Such reflections on process directly illuminate other works, specifically the casts of well-known marbles that might at first glance seem out of place within a show consecrated to the examination of bronze. Massimiliano Soldani-Benzi’s full-size bronze replica after Michelangelo’s Bacchus (cat. 127) recalls, at the outset, that the man who claimed to have been nursed at the breast of a stonecutter’s wife distained bronze casting throughout his life. He was a carver, not a caster, preferring to excavate individuals from a block of marble rather than fashioning them ex nihilo from clay; his was a rigorously Platonic and not a Judeo-Christian understanding of artistic creation. Michelangelo was, however, deeply attached to the classical tradition, and the Roman statues he carefully studied in the Medici gardens of his youth were, he knew, marble replicas of Greek bronzes, and the incongruous dolphins, tree stumps, and vases were unwelcome supplements necessary to a marble copy’s success. With young Michelangelo realizing the relative weakness of his chosen material, his attempt at (perhaps) a counterfeit antiquity knowingly references the brittle nature of marble through the tipsy Bacchus’s stumbling stance—buttressed by the attendant satyr, himself perched on one of those ubiquitous tree stumps. All of Michelangelo’s witty formal repartee—don’t forget the anomalously tense index finger pointing to said stump—is overturned with Benzi’s cast. Rendering Michelangelo’s Bacchus in bronze completes an enclosed rhyme scheme (bronze-marble-marble-bronze, a-b-b-a), a centuries-long, tongue-in-cheek contemplation on the nature of artistic media.

In the Royal Academy installation, this lighthearted approach to what might be referred to as an intrasculptural paragone is immediately resolved by Giambologna’s Mercury (cat. 107) standing opposite. This representation of the fleet-footed messenger of the gods could, as aptly as Rodin’s sculpture in the figure hall (cat. 134), be called The Age of Bronze for its exemplification of the full potential of the medium. Mercury stands poised on tiptoe, the effort of which strongly and markedly flexes his calf and thigh muscles, his right arm stretching up in an elegant continuation of line, his right leg kicking back to balance the composition; the small-scale bronze captures the aerial movements of the god in virtuosic form. The near yogic pose describes in visual terms the strength and flexibility of the medium. Not only does the tiptoe contrast so very strongly with the stumbling Bacchus’s reliance on the stump, but the verticality of the upraised arm calls to mind the sprues necessary for proper pouring of molten metal, and Mercury’s prophetically pointed finger and intense upward gaze seem to recall his own creation from the downward trickle of the fiery medium.

Part of the excitement of the show is that these rich comparisons are unique to the installation and do not feature in the catalogue. The editorial choice here was to arrange the works chronologically and not to attempt to reconstruct the manifold interactions that the thematic installation generates. Organized in three discrete sections, the catalogue begins with essays by leading scholars dealing with period and geographic groupings of bronze. It is here that the visitor can access a historically minded account of the medium’s development in antiquity (Carol C. Mattusch), South and Southeast Asia (John Guy), and the European Middle Ages (Ittai Weinryb). The central section comprises large and superbly rendered photographs of each individual object arranged in roughly chronological order, accompanied solely by tombstone data. It is in the last section where short catalogue entries are to be found, identified, thankfully, by thumbnail images and not merely by number. While the rationale of keeping the images as large and as aesthetically pleasing as possible is recognized, I’m not sure the sacrifice in separating information from image, handsome though those images may be, is fully justified. One must engage in an awful lot of flipping back and forth to use this volume, which in the end finally just seems cumbersome.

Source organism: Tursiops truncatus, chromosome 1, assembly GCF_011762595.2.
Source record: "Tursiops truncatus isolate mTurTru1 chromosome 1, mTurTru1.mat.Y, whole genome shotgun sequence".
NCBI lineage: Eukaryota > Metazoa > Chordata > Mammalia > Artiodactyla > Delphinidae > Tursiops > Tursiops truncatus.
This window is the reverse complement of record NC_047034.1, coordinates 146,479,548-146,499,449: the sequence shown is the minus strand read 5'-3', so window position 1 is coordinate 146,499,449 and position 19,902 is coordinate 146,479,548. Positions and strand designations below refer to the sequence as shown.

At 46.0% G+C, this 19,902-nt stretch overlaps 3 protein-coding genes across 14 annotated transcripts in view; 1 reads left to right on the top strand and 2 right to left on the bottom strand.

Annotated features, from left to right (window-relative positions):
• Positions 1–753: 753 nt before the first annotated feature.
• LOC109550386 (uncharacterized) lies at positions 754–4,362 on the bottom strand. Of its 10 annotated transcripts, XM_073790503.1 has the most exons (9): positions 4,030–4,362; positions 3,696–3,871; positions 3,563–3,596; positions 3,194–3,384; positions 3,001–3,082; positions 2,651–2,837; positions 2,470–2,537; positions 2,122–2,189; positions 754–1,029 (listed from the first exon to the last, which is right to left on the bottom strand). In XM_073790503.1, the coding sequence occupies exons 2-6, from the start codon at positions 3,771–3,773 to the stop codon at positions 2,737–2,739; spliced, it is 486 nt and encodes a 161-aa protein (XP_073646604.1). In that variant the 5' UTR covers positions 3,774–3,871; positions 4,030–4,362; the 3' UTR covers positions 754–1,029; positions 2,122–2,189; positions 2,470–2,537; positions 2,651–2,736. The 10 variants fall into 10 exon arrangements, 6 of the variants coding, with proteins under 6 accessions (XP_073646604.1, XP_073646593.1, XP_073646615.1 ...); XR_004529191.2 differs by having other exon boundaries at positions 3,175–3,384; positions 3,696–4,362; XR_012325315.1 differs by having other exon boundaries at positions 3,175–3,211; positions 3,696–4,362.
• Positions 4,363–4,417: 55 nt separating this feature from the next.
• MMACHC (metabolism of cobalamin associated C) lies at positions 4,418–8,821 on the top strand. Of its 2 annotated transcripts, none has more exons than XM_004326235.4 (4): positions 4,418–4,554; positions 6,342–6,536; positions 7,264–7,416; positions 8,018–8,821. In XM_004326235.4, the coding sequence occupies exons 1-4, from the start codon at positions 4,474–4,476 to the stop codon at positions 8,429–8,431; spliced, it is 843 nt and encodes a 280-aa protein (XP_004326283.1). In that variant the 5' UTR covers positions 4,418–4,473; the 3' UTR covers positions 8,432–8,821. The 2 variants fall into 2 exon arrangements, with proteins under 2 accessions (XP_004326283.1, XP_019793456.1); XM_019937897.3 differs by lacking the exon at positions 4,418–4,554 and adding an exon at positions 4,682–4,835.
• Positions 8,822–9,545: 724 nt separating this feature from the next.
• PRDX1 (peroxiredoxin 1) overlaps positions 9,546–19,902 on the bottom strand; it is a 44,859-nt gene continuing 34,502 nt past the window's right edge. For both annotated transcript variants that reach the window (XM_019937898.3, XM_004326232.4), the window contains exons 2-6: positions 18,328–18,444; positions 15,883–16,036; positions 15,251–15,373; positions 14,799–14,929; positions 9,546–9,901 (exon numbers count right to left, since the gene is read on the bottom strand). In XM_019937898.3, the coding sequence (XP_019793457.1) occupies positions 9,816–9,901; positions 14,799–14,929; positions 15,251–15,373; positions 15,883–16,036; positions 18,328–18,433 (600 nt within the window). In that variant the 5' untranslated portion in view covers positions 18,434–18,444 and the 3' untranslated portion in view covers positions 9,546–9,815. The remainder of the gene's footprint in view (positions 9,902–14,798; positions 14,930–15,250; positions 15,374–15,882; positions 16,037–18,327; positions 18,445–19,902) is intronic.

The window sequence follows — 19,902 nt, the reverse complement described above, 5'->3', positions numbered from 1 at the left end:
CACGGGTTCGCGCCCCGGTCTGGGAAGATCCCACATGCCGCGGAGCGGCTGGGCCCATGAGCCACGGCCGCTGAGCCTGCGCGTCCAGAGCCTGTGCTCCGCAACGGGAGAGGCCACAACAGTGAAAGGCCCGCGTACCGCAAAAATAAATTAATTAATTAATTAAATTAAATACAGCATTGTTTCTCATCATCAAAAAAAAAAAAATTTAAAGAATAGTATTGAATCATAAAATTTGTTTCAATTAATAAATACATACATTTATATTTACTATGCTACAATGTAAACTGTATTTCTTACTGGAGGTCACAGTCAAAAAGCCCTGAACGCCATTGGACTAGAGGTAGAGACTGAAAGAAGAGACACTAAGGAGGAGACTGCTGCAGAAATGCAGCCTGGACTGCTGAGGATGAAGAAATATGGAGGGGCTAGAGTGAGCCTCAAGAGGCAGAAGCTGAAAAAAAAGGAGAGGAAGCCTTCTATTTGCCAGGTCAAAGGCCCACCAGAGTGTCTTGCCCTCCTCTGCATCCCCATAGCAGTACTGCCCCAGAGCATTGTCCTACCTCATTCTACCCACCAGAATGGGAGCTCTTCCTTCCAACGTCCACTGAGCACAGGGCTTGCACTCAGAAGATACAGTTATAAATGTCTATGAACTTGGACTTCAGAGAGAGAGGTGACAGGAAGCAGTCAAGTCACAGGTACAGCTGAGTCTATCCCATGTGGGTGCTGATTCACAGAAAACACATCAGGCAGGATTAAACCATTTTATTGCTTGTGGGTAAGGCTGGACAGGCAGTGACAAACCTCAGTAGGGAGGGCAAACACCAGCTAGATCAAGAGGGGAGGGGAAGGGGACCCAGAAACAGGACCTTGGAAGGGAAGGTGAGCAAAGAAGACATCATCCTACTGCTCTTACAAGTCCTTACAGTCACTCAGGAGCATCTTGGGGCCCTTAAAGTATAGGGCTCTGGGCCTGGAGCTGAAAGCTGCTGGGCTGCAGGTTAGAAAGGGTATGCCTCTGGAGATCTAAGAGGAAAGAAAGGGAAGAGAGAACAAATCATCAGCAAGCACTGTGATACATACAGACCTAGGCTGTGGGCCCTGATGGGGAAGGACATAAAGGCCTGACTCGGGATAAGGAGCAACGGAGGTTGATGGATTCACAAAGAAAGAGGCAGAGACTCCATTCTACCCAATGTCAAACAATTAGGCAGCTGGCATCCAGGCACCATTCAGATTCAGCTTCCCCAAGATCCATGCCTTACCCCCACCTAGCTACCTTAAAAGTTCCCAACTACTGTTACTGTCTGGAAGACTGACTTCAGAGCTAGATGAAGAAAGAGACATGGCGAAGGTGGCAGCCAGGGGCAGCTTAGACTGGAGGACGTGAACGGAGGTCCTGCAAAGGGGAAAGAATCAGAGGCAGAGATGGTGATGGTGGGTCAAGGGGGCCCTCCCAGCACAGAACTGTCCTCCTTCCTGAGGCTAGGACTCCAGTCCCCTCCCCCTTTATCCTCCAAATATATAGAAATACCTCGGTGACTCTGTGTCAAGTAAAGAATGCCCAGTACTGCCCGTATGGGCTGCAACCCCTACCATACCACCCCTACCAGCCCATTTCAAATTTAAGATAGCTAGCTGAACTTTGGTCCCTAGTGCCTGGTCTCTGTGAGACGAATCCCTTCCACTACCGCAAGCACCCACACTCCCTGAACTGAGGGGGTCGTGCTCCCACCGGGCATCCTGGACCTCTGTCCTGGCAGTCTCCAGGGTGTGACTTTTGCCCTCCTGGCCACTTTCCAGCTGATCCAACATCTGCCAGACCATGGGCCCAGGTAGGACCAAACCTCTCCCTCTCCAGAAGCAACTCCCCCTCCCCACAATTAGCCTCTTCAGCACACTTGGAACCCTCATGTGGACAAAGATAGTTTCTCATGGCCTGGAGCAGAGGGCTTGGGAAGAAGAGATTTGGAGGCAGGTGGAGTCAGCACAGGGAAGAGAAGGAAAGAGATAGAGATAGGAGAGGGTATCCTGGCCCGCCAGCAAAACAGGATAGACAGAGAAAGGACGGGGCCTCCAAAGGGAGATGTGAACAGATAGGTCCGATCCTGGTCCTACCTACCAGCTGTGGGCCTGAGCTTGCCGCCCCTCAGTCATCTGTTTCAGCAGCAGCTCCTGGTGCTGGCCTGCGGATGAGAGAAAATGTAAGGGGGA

Other than problems of facture, the installation of the exhibition successfully brings out other subthemes intrinsic to the medium. The first room dedicated to animals includes impressive examples of large-scale, hollow predatory beasts, namely the Chimaera of Arezzo (cat. 23), the Mari-Cha collection Lion (cat. 62), and the Benin Pair of Leopards (cat. 102). The mythical status of the Etruscan Chimaera, installed prominently at the entrance of this suite of galleries on a wide plinth so that it can be seen without the interruption of glass, weaves together three important strains: fearsome animal playing a protective role, wide-open mouth to intimate a sonorous roar, and the fire-breathing nature of the monstrous Chimaera. The Mari-Cha Lion, one of the unfortunately few artifacts in the show representing the strong Islamic tradition of bronze casting, likewise depicts a menacing beast, though here in a more stately than threatening mode, also with an open mouth. Invisible to the viewer, this object is fitted on its interior with a resonating chamber to amplify the sound of the wind blowing in through the mouth. Like the Pisan Griffin, the actual rather than implied roar ties this object not only to a classical tradition of protective animals, but also to the sonorous aspects of bronze and brass—a tradition in which bells as well as wind instruments figure prominently, neither of which is sufficiently represented in the show. Given the prominent place Ittai Weinryb’s essay assigned to bell casting in both the ideological as well as the technological development of medieval European bronze culture, it is disappointing that the exhibition did not seize this unique opportunity to amplify the acoustic function of the Lion.

Chimaera of Arezzo, Etruscan, ca. 400 BCE. Bronze, 78.5 x 129 cm. Soprintendenza per i Beni Archeologici della Toscana. Photo: Antonio Quattrone, Florence, Italy.